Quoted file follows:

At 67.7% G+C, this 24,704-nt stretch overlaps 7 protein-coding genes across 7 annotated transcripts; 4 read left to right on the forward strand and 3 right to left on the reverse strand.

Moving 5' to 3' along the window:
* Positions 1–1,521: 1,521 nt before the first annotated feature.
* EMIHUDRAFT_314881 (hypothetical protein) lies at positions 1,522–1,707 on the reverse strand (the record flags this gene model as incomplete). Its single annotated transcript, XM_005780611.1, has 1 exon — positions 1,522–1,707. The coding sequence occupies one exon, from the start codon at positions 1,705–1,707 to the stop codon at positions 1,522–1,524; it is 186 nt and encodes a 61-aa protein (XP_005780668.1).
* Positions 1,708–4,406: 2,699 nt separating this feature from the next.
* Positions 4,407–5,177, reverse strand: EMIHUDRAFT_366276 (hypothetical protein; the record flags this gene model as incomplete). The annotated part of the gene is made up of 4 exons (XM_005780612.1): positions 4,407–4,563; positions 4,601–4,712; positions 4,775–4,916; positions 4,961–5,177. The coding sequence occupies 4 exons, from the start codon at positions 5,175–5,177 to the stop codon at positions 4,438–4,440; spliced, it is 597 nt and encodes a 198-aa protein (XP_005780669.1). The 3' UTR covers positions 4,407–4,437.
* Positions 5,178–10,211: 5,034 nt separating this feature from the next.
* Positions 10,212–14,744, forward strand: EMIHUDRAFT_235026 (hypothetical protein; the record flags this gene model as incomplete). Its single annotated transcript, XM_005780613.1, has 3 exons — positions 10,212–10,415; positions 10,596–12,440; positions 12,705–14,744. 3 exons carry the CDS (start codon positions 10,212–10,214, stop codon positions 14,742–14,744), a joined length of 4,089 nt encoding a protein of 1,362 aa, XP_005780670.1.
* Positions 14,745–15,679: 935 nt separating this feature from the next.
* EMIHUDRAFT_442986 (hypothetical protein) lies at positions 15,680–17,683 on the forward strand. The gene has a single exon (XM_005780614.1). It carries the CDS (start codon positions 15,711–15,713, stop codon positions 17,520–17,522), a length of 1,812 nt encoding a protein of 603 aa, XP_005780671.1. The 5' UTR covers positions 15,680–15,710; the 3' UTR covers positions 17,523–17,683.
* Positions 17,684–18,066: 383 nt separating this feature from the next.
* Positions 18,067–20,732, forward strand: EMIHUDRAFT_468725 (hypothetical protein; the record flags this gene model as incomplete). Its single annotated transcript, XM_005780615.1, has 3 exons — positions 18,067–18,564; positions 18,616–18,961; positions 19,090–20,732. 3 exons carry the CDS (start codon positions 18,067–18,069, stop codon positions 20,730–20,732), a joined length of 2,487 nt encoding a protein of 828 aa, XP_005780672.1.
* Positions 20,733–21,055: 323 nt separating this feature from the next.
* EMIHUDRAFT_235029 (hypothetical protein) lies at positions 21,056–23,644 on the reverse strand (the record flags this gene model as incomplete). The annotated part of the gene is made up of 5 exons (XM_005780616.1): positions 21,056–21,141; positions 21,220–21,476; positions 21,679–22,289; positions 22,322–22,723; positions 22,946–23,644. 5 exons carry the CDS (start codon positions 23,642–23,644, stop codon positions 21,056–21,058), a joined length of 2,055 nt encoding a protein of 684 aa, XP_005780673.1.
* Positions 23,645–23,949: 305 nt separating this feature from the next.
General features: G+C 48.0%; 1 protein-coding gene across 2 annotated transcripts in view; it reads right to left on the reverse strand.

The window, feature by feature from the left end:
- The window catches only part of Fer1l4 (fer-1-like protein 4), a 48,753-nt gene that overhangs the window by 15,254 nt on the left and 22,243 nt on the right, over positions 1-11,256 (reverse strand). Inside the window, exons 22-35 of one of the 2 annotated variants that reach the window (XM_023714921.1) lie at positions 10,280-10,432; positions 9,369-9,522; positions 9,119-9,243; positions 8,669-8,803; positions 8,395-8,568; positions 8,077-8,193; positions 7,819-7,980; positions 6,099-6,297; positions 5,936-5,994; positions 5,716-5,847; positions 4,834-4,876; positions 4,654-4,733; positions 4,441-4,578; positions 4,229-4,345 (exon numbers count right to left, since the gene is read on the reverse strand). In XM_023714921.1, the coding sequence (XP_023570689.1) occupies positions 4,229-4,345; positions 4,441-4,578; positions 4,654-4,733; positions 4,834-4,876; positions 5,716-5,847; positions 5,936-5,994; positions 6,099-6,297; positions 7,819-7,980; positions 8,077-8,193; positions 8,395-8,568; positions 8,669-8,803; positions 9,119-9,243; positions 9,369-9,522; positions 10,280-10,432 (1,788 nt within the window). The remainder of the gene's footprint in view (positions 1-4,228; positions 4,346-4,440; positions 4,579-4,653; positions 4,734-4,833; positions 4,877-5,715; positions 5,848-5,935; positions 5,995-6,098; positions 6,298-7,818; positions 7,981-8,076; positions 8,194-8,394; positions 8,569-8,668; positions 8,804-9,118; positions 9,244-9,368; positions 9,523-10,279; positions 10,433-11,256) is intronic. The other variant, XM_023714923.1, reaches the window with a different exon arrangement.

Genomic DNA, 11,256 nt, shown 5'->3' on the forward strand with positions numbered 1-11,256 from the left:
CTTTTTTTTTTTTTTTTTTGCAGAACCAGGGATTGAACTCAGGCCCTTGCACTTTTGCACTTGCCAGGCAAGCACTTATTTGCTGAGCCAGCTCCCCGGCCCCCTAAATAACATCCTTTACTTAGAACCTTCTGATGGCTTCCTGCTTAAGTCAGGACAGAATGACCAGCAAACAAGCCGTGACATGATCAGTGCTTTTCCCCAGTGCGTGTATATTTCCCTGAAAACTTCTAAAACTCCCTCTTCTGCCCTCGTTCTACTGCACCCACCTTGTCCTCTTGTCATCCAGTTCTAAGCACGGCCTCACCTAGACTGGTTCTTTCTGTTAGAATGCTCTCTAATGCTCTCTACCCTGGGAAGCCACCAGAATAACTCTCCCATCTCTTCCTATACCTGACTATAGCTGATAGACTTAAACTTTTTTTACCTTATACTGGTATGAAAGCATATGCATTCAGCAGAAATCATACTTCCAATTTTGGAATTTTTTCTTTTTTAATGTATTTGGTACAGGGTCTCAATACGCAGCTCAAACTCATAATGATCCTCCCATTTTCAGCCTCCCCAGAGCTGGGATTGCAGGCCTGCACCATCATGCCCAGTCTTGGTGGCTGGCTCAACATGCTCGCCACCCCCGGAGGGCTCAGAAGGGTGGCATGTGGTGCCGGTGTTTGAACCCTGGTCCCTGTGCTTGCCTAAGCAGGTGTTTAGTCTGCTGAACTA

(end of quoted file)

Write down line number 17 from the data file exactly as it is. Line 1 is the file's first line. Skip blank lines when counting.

The window, feature by feature from the left end: